A.A. v. TD Insurance Meloch Monnex, 2023 CanLII 40091 

Full Decision

AA v. TD Insurance Meloche Monnex is a Reconsideration Decision before the Licence Appeal Tribunal (“LAT”). On January 17, 2023, in the initial decision, the LAT dismissed the applicant’s application, pursuant to section 55(1)2 of the Statutory Accident Benefits Schedule (“SABS”). The reason for the dismissal was that the applicant did not attend properly scheduled, Independent Medical Examinations (“IME”), requested by the insurer. At reconsideration, the applicant requested for the initial decision be set aside and for a new hearing before a different adjudicator. Under Rule 18.2 of the Common Rules of Practice and Procedure, the grounds for the applicant’s request for reconsideration included the following:

a) The Tribunal acted outside its jurisdiction or violated the rules of procedural fairness;

b) The Tribunal made an error of law or fact such that the Tribunal would likely have reached a different result had the error not been made;

c) The Tribunal heard false evidence from a party or witness, which was discovered only after the hearing and likely affected the result

The applicant’s request for reconsideration was allowed in part.

The first argument advanced by the applicant, in accordance with Rule 18.2(a), was that the LAT violated rules of natural justice and procedural fairness. The basis for said allegation was that the LAT found that the notice requirements for an insurer’s IME did not apply in the applicant’s case. The grounds for this claim was that in the initial decision, the LAT stated that the applicant was not an unsophisticated party, and they were experienced in the field of automobile accident benefits. On reconsideration, the LAT determined that the insurer’s explanation of benefits provided all the necessary information for the applicant to understand why their attendance was required for the IME and further that the notice requirements under the SABS were satisfied. As such, this potential ground for reconsideration failed.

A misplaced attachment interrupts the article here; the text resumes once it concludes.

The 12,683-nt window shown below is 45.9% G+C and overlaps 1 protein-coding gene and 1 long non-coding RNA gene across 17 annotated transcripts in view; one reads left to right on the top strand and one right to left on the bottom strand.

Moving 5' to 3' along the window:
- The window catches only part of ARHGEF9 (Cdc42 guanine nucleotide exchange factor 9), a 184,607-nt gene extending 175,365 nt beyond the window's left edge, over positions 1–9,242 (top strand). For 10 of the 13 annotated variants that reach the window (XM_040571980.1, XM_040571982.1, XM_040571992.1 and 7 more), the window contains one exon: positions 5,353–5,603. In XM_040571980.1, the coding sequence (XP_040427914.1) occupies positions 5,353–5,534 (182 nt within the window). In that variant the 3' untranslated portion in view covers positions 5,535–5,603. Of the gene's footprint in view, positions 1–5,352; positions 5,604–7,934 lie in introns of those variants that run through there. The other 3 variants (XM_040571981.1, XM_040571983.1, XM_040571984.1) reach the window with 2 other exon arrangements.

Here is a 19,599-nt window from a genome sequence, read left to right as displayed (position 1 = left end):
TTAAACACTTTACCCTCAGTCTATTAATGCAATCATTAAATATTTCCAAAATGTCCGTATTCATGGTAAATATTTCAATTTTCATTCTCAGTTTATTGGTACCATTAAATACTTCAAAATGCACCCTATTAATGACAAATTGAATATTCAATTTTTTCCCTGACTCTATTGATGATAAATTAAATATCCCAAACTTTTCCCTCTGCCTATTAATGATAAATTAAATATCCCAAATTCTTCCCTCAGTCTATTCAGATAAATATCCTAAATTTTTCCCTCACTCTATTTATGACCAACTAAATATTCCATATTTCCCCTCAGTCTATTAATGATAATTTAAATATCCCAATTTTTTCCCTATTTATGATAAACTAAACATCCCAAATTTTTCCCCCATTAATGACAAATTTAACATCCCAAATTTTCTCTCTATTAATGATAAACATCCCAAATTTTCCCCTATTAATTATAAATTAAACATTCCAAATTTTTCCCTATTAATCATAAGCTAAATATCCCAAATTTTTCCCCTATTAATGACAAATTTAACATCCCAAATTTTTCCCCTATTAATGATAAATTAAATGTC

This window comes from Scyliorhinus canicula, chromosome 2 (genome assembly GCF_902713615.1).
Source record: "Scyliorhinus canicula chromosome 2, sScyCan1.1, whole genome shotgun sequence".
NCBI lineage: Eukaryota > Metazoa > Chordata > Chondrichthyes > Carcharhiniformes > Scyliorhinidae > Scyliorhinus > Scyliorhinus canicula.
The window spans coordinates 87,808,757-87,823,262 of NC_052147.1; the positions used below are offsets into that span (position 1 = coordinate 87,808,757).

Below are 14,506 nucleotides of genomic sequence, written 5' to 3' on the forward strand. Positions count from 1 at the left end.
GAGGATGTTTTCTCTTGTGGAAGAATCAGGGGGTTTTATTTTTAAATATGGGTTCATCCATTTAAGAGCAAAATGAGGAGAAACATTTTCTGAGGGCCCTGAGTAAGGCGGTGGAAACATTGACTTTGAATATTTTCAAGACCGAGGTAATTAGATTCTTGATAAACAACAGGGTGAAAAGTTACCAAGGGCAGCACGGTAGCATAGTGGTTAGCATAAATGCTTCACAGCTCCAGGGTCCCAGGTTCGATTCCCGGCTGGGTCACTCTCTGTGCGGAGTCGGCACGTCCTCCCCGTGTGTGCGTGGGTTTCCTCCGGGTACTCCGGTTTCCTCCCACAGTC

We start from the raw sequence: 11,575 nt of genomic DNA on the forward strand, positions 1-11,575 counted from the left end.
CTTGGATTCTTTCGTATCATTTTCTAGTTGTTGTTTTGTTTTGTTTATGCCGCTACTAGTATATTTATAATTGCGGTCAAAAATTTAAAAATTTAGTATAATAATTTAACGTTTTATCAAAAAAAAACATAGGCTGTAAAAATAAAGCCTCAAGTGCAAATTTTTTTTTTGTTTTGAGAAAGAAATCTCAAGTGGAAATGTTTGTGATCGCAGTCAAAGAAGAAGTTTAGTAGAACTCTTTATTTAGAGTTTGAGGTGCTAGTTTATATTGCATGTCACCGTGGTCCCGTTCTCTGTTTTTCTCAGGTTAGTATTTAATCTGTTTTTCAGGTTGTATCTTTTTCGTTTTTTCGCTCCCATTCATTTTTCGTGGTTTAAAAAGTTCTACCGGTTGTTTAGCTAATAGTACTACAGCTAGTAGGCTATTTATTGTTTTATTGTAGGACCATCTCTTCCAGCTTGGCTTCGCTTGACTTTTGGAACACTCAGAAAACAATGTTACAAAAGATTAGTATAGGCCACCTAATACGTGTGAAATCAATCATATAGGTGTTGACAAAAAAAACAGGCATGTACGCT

The next ground for reconsideration was that the LAT allegedly failed to remain impartial in rendering its decision. The applicant stated that the LAT improperly focused upon the applicant as a “sophisticated party,” without fair consideration of the issues in dispute, the applicant’s submissions and the applicable case law. As such, the LAT did not adjudicate fairly, and it violated natural justice and procedural fairness. The LAT references the following test for reasonable apprehension of bias:

The test for whether a reasonable apprehension of bias exists is whether an informed person, viewing the matter realistically and practically – and having thought the matter through – would conclude that it is more likely than not the decision-maker, whether consciously or unconsciously, would not decide fairly.[1]

The court notes there is a presumption of judicial impartiality. A party alleging an apprehension of bias must establish the presence of “serious grounds.” The onus is upon the applicant to demonstrate a reasonable apprehension of bias, and the threshold is a high one. A further requirement is for “cogent evidence in support of [the] allegation.”

The applicant’s allegation of bias was based upon the Tribunal’s references to the applicant’s knowledge of the SABS. On reconsideration, the LAT found this does not amount to “cogent evidence demonstrating a reasonable apprehension of bias.” The LAT did not agree with the applicant’s allegations of a lack of impartiality.